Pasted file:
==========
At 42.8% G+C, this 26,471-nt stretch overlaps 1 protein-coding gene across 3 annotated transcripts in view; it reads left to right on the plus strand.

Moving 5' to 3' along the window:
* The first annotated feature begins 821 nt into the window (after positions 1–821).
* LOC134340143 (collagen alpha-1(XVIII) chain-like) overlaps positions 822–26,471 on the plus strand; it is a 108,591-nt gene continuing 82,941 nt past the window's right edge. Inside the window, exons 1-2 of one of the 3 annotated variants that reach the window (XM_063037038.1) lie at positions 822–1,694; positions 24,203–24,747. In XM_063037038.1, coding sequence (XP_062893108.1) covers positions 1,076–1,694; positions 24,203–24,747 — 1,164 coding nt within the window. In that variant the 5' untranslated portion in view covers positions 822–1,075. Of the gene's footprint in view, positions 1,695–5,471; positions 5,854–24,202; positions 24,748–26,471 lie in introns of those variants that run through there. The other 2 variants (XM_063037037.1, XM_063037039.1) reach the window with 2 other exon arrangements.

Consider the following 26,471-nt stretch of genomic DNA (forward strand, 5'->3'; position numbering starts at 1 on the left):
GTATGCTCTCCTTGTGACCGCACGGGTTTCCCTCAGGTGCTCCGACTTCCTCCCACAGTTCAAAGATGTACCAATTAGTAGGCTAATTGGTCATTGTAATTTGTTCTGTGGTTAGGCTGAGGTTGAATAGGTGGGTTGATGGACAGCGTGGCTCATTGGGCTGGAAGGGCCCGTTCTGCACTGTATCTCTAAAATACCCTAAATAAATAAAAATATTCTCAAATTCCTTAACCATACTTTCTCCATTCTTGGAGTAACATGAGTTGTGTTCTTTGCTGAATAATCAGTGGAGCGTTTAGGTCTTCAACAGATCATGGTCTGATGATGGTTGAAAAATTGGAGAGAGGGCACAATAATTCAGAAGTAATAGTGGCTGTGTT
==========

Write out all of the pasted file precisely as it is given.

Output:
At 42.8% G+C, this 26,471-nt stretch overlaps 1 protein-coding gene across 3 annotated transcripts in view; it reads left to right on the plus strand.

Moving 5' to 3' along the window:
* The first annotated feature begins 821 nt into the window (after positions 1–821).
* LOC134340143 (collagen alpha-1(XVIII) chain-like) overlaps positions 822–26,471 on the plus strand; it is a 108,591-nt gene continuing 82,941 nt past the window's right edge. Inside the window, exons 1-2 of one of the 3 annotated variants that reach the window (XM_063037038.1) lie at positions 822–1,694; positions 24,203–24,747. In XM_063037038.1, coding sequence (XP_062893108.1) covers positions 1,076–1,694; positions 24,203–24,747 — 1,164 coding nt within the window. In that variant the 5' untranslated portion in view covers positions 822–1,075. Of the gene's footprint in view, positions 1,695–5,471; positions 5,854–24,202; positions 24,748–26,471 lie in introns of those variants that run through there. The other 2 variants (XM_063037037.1, XM_063037039.1) reach the window with 2 other exon arrangements.

Consider the following 26,471-nt stretch of genomic DNA (forward strand, 5'->3'; position numbering starts at 1 on the left):
GTATGCTCTCCTTGTGACCGCACGGGTTTCCCTCAGGTGCTCCGACTTCCTCCCACAGTTCAAAGATGTACCAATTAGTAGGCTAATTGGTCATTGTAATTTGTTCTGTGGTTAGGCTGAGGTTGAATAGGTGGGTTGATGGACAGCGTGGCTCATTGGGCTGGAAGGGCCCGTTCTGCACTGTATCTCTAAAATACCCTAAATAAATAAAAATATTCTCAAATTCCTTAACCATACTTTCTCCATTCTTGGAGTAACATGAGTTGTGTTCTTTGCTGAATAATCAGTGGAGCGTTTAGGTCTTCAACAGATCATGGTCTGATGATGGTTGAAAAATTGGAGAGAGGGCACAATAATTCAGAAGTAATAGTGGCTGTGTT